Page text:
When employed correctly, local anaesthetics are remarkably safe agents, though unwanted systemic reactions may still occur after administration of a local anaesthetic. Dentists should prevent these side effects as much as possible, recognise them at an early stage and treat them adequately.
Few data are available about the frequency of side effects of local anaesthetics. Since hundreds of thousands of cartridges are used worldwide every day and complications are hardly reported, it seems evident that local anaesthetics – in low doses and administered with a (self-) aspirating syringe – are remarkably safe. Psychogenic reactions such as vasovagal collapse and hyperventilation are the most frequently occurring side effects.
10.2 Vasovagal collapse
The most common systemic complications following local anaesthesia occur due to emotional reactions to the way the anaesthesia is administered. Psychogenic anticipation of the possible pain of the injection can activate the parasympathetic nervous system as well as inhibit the orthosympathetic nervous system. This causes a reduction in heart rate and dilatation of the arterioles in muscles, inducing a temporary shortness of blood flow to the brain.
The patient suffering from vasovagal collapse looks pale, perspires and may lose consciousness. In addition to the loss of consciousness, sometimes clonic cramps occur which resemble an epileptic convulsion. The duration of the collapse is usually short lived. With an (imminent) vasovagal collapse, the dental chair should be placed in the Trendelenburg position, with the body flat on the back and the feet higher than the head, whereupon consciousness will return in a short time.
10.3 Hyperventilation syndrome
Fear of injection of a local anaesthetic can also serve as a trigger for abnormally fast and deep breathing, reducing the level of carbon dioxide in the blood (pCO2). The pH of the blood increases and the concentration of ionised calcium decreases. Muscle contractions develop, which can present periorally. Additionally, the patient perceives a tingling sensation in the hands and feet. Sometimes the patient feels light-headed and can experience chest pressure.
Treatment consists of reassurance, and asking the patient to breathe into a paper bag. Rebreathing expired air will increase the pCO2 and usually resolves the condition rapidly. If possible, the dentist should ‘dictate’ the correct breathing frequency to the patient.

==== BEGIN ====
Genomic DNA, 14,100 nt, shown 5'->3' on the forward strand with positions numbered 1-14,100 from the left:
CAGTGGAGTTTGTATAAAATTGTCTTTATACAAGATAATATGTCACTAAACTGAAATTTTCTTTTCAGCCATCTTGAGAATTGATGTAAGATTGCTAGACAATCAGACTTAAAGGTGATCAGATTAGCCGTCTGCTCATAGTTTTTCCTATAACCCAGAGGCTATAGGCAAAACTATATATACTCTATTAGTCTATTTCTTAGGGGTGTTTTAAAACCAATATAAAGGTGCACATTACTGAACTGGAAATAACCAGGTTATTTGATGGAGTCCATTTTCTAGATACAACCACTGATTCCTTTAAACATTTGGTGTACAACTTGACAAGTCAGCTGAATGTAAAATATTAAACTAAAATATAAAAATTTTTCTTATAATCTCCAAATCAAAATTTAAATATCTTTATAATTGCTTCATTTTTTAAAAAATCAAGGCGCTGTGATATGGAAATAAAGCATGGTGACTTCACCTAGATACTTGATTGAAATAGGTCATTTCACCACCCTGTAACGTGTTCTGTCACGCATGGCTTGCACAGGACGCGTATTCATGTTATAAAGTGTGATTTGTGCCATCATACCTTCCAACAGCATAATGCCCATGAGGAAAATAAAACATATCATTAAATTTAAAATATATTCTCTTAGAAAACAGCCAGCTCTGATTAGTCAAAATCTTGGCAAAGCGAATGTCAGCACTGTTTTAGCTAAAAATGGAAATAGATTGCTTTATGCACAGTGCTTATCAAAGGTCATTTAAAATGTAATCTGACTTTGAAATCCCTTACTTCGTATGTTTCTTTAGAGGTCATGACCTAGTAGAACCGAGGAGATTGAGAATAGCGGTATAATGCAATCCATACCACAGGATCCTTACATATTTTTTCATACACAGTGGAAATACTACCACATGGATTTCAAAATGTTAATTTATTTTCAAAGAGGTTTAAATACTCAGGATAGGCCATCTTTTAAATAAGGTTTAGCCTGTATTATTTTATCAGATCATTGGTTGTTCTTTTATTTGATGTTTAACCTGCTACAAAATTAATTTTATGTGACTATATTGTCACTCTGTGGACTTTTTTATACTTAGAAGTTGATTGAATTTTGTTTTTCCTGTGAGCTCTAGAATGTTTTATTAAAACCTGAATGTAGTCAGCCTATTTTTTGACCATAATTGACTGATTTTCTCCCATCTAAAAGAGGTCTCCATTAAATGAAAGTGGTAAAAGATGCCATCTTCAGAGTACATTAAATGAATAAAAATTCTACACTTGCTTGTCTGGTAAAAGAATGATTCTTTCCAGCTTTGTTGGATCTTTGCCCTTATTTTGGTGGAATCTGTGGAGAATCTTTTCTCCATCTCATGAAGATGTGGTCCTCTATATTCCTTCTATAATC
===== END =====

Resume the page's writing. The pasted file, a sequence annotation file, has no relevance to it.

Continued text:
Supplying accurate information to the patient about the administration of local anaesthesia, combined with fear-reducing treatment, reduces the risk of hyperventilation and vasovagal collapse.
It is conceivable that, as a result of the oral administration of a local anaesthetic, toxic concentrations may develop elsewhere in the body. An accidental intravascular injection can cause a short-lived toxic concentration of the anaesthetic in the blood. An increased resorption rate – which may exist in inflamed tissue with increased blood flow – could also result in unexpectedly high levels of anaesthetic in the blood. Comparable toxic effects may be observed if topical anaesthetics are sprayed directly onto (inflamed) mucosa. An overdose is usually the result of using a higher dose than the maximum allowed, generally caused by repeat injections. Most cases of overdose occur in children.
The toxicity of amide anaesthetics is reciprocally related to their degradation rate in the liver. Prilocaine is metabolised most rapidly and is therefore the least toxic amide anaesthetic. In addition, prilocaine has a high degree of binding to tissue proteins (a large distribution volume), so potentially a toxic concentration is reached less rapidly.
Table 10.1 presents the maximum dosages for adults of some regularly used local anaesthetics. Of course, these values must be individualised based on the patient’s body weight and medical history (Box 10.1). Patients with reduced detoxification and elimination, such as individuals with severe liver insufficiency or kidney failure, are at increased risk of overdose. Possible interaction with other medications should also be considered, as some pharmaceuticals lower the threshold for side effects of local anaesthetics (see Chapter 11).
10.4.1 Effects on the central nervous system
The local anaesthetics used in dentistry can cross the blood–brain barrier easily because of their lipophilic nature. Under physiological conditions, the central nervous system receives both inhibitory and stimulatory impulses. Since the inhibitory tonus prevails under normal conditions, an inhibition of the central nervous system by a toxic concentration of anaesthetic will manifest as an excitation. The patient will feel dizzy and complain of tinnitus (ringing in the ears). With increased excitation, the patient becomes afraid and trembling. Breathing quickens, blood pressure rises and heartbeat frequency increases. The patient develops facial twitches and seizures may arise. The severity of the symptoms correlates with the level of anaesthetic in the blood. After a further increase in the level of anaesthetic in the blood, a depression of the central nervous system develops which reduces consciousness. Breathing frequency decreases and may even progress to respiratory arrest. The circulation becomes insufficient and ultimately the patient may go into a coma (Box 10.2).
|Without adrenaline||With adrenaline|
Maximum dose of articaine in milligrams:
7 mg/kg × 70 kg = 490 mg
Concentration in cartridge: 4% = 40 mg/ml
490 mg/(40 mg/ml) = 12.25 ml
1 cartridge = 1.7 ml
Maximum dose of articaine in cartridges:
12.25 ml/1.7 ml = 7 cartridges
Maximum dose of adrenaline in micrograms:
3 μg/kg × 70 kg = 210 μg
Concentration in cartridge: 1:200,000 g/ml
= 5 × 10−6 g/ml
= 5 μg/ml
1 cartridge = 1.7 ml = 1.7 × 5 = 8.5 μg adrenaline
Maximum dose of articaine = 7 cartridges = 7 × 8.5 μg = 59.5μg adrenaline.